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Concerted action by the European Commission has put Roma integration firmly on the political agenda across Europe.
The first signs of improvement in the lives of Roma are slowly starting to show, says a new report unveiled today on Member States' progress achieved under the EU Framework for national Roma strategies.
The EU Framework which EU leaders signed up to in 2011 put in place – for the first time ever – a solid process for coordinating action on Roma integration. Two years later, the national Ministers unanimously adopted the first ever legal instrument for Roma inclusion at EU-level and committed to implementing a set of recommendations from the Commission aiming to reduce social inequalities between Roma and the rest of the population within four areas: education, employment, healthcare and housing.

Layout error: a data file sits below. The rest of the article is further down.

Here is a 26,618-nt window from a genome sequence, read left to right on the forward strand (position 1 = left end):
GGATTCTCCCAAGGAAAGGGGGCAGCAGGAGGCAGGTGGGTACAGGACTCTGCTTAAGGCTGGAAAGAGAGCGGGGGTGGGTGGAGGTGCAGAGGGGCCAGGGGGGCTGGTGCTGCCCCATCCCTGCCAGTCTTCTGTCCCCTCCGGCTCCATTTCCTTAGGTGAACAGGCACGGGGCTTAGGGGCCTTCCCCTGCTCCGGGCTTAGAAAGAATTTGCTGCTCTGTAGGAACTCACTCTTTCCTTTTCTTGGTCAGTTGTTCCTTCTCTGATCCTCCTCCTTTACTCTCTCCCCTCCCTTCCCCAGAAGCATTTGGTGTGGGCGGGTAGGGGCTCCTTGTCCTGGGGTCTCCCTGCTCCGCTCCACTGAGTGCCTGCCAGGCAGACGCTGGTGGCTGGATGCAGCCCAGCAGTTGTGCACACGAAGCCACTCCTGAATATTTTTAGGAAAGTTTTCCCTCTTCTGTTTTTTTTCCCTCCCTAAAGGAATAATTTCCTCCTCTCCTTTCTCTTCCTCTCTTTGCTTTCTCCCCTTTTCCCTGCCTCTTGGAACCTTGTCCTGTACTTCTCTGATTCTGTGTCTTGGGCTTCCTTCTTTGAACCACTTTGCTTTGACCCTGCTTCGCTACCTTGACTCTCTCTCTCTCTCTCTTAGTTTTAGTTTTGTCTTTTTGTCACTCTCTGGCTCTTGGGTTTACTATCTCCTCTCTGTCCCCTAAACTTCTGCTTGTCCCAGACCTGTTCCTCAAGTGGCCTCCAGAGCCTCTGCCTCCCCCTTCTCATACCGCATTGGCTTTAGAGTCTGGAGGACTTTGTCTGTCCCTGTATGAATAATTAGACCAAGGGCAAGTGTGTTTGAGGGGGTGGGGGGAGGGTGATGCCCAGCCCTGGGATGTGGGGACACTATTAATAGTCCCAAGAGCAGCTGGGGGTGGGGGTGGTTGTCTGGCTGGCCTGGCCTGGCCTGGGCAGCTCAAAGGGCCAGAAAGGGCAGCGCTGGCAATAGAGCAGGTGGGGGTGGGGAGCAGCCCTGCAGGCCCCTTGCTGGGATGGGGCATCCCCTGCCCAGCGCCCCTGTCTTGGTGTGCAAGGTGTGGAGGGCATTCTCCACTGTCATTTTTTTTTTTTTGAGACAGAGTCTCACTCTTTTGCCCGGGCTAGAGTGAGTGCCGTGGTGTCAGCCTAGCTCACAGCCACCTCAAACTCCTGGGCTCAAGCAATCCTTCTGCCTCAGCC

Today's Commission reports assess progress made under the EU framework since 2011 and identify both positive examples and areas for further efforts from Member States.
While challenges remain, improvements are visible:
Thanks to the new EU Regulations on the use of EU funds Member States need to dedicate at least 20% of money from the European Social Fund to social inclusion in the 2014-20 period.
This assessment comes as local, national and EU politicians gather with representatives of civil society to discuss advances on Roma integration at the third EU-level Roma Summit. The aim is to take stock of how the national Roma strategies submitted by Member States on an annual basis as a result of the EU Framework are being implemented and if they are improving the life of Roma communities.